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THE DAILY TARGUM

Volume 141, Number 123

S E R V I N G

T H E

R U T G E R S

C O M M U N I T Y

S I N C E

Today: Sunny

SENSATIONAL SOUTHPAW

High: 68 • Low: 45

Behind a complete-game performance from senior lefthander Dennis Hill, the Rutgers baseball team disposed of Fordham yesterday with ease, 7-2.

WEDNESDAY APRIL 14, 2010

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Students, faculty voice concerns about budget cuts BY DEVIN SIKORSKI ASSOCIATE NEWS EDITOR

University students and faculty joined forces last night to present their views on Gov. Chris Christie’s budget proposal to government officials, hoping the severity of the cuts could be undone. In a budget forum, sponsored by the Union of Rutgers Administrators-American Federation of Teachers, professors and students showed their concern for Christie’s proposal in front of legislative directors and assembly representatives at the Graduate Student Lounge on the College Avenue campus. Chris Aikin, the political organizer for AFT, said it is important to show legislators exactly how the budget will affect the University. “The main idea is to convey what students are facing here and what faculty and staff are tr ying to do with limited resources,” he said. “The governor’s budget cuts over $1 billion to education funding, and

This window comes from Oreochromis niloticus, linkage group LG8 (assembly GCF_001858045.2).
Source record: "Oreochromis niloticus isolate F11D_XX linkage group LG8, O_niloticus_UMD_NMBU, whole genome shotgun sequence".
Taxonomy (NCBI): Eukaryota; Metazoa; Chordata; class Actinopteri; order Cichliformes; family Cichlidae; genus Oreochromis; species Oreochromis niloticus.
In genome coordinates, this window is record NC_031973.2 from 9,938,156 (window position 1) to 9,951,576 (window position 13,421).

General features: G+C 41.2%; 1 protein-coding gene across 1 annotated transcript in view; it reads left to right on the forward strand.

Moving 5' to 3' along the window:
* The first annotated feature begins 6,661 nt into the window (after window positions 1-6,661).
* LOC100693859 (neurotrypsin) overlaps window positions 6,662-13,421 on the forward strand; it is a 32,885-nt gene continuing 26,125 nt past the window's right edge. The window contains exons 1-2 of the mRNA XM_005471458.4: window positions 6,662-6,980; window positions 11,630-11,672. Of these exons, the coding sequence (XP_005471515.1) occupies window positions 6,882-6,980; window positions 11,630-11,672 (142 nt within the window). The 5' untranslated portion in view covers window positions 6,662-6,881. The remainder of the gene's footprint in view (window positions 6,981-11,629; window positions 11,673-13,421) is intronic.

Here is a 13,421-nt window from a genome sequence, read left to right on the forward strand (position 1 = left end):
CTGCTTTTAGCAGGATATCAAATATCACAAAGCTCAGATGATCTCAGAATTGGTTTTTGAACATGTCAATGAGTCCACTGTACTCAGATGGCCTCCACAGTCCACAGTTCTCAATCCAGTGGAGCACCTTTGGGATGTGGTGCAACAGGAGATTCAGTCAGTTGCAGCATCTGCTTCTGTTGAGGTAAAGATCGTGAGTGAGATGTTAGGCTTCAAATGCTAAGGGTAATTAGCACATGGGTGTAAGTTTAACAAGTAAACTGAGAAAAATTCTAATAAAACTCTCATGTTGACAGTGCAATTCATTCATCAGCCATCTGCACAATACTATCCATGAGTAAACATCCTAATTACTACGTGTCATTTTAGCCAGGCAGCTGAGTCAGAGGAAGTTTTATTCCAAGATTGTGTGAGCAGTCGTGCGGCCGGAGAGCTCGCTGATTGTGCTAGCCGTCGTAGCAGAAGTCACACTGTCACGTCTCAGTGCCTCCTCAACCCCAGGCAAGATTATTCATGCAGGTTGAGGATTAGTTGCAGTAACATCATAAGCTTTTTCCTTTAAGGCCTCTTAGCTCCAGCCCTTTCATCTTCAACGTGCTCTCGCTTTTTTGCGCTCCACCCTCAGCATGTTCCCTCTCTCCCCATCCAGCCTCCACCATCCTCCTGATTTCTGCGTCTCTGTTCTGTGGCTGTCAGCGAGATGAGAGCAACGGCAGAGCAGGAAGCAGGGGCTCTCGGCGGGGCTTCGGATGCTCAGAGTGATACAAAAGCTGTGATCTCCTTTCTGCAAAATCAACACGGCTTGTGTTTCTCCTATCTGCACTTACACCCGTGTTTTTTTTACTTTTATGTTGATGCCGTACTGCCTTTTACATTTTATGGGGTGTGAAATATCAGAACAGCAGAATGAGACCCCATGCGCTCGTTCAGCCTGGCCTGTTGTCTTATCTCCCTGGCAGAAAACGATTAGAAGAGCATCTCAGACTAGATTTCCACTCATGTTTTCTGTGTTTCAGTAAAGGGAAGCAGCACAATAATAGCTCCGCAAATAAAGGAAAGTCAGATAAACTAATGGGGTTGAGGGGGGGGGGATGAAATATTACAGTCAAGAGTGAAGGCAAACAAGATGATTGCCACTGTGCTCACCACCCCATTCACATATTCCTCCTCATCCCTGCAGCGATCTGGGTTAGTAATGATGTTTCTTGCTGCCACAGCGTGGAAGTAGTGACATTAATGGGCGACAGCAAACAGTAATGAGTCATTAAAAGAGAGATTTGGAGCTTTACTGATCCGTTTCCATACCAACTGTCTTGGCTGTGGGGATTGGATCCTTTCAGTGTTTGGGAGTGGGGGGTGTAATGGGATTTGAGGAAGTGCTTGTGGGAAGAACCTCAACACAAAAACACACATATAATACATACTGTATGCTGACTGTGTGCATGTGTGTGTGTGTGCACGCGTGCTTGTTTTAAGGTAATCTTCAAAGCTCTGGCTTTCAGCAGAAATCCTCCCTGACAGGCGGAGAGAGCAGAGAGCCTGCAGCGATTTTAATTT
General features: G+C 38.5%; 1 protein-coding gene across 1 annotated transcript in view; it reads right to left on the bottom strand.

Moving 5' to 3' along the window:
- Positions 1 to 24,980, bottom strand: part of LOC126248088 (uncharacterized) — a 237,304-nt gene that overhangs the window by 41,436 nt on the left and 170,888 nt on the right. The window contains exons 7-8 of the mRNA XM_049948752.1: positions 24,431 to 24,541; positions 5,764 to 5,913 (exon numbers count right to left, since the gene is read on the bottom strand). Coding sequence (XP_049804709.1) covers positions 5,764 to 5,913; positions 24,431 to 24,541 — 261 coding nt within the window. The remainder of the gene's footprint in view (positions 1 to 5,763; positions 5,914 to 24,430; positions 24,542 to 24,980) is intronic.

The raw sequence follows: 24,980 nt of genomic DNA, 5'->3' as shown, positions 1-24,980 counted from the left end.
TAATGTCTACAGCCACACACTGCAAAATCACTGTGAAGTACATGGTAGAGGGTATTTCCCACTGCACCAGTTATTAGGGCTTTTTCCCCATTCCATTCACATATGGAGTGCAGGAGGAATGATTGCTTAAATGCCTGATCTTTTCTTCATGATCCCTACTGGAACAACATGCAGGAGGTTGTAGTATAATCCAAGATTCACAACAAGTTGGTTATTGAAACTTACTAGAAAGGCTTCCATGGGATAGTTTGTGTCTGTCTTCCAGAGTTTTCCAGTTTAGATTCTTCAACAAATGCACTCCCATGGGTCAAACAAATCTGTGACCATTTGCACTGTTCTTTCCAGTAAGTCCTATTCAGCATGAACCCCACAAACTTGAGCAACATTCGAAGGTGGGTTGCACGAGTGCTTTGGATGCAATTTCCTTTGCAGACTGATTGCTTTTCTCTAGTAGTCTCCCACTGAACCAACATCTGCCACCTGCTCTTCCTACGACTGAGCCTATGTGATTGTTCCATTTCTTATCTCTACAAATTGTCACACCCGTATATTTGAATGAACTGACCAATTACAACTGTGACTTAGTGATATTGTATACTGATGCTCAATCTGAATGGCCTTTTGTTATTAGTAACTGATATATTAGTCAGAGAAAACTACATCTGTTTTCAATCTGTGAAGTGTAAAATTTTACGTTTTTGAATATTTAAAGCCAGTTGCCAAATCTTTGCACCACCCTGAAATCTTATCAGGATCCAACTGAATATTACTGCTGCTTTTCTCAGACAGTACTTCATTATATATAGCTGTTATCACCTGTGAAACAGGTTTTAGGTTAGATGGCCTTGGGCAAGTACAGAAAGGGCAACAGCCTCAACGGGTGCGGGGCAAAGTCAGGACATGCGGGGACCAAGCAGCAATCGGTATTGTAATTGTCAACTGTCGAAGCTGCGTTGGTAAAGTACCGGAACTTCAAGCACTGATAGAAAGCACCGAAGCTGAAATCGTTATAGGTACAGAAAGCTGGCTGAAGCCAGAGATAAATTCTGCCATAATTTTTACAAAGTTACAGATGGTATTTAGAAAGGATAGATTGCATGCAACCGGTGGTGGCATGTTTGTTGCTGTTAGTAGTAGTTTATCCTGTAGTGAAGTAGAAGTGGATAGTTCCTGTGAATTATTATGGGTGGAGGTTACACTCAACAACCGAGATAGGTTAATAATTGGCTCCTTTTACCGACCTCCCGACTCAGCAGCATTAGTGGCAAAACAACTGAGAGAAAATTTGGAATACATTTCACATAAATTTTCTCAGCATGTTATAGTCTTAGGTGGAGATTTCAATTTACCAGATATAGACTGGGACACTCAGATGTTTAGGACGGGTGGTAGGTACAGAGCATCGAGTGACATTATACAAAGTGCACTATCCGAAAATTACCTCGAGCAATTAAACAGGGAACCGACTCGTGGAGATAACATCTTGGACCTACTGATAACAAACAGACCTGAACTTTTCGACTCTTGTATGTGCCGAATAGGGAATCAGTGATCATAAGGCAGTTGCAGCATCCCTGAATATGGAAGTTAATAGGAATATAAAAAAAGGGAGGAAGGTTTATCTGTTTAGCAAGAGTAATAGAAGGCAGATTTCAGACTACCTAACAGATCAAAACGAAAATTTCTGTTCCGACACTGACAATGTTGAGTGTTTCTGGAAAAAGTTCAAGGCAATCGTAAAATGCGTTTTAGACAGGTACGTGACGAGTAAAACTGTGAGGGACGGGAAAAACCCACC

at the same time, proposing $1 billion in tax cuts for people who make over $400,000.” Assemblywoman Linda Greenstein, D-N.J., said she believes higher education needs more funding, but there are always issues with the budget. Greenstein hopes there is a way higher education will not be affected in the future. “I would almost want to start from ground zero and figure out why we have the expenses we do in higher education and what we need to do to try and make this such that we don’t go through this every year,” she said. Legislative Director Daniel Harris, who represented Sen. Joseph Vitale, D-N.J., said the speakers who presented at last night’s forum were “preaching to the choir.” “I feel as though I’m reinvigorated to continue working on your behalf as legislative director … and I can assure you that the message was heard loud

SEE CUTS ON PAGE 4

MARIELLE BALISALISA/ STAFF PHOTOGRAPHER

University student Zachary Lerner discusses his issues with state budget cuts with Legislative Directors Candace Howard and Daniel Harris yesterday in the Graduate Student Lounge on the College Avenue campus.

Act poses issues for some NJ colleges BY RINAL SHAH CORRESPONDENT

While the Health Care and Education Affordability Reconciliation Act of 2010, signed by President Barack Obama, will benefit college students nationwide, some N.J. colleges and universities will have to update their entire systems to conform to the change in a limited amount of time. According to a Higher Education Student Assistance Authority press release, the act consolidates federal loan programs into one. After July 1, all BRYAN BEZERRA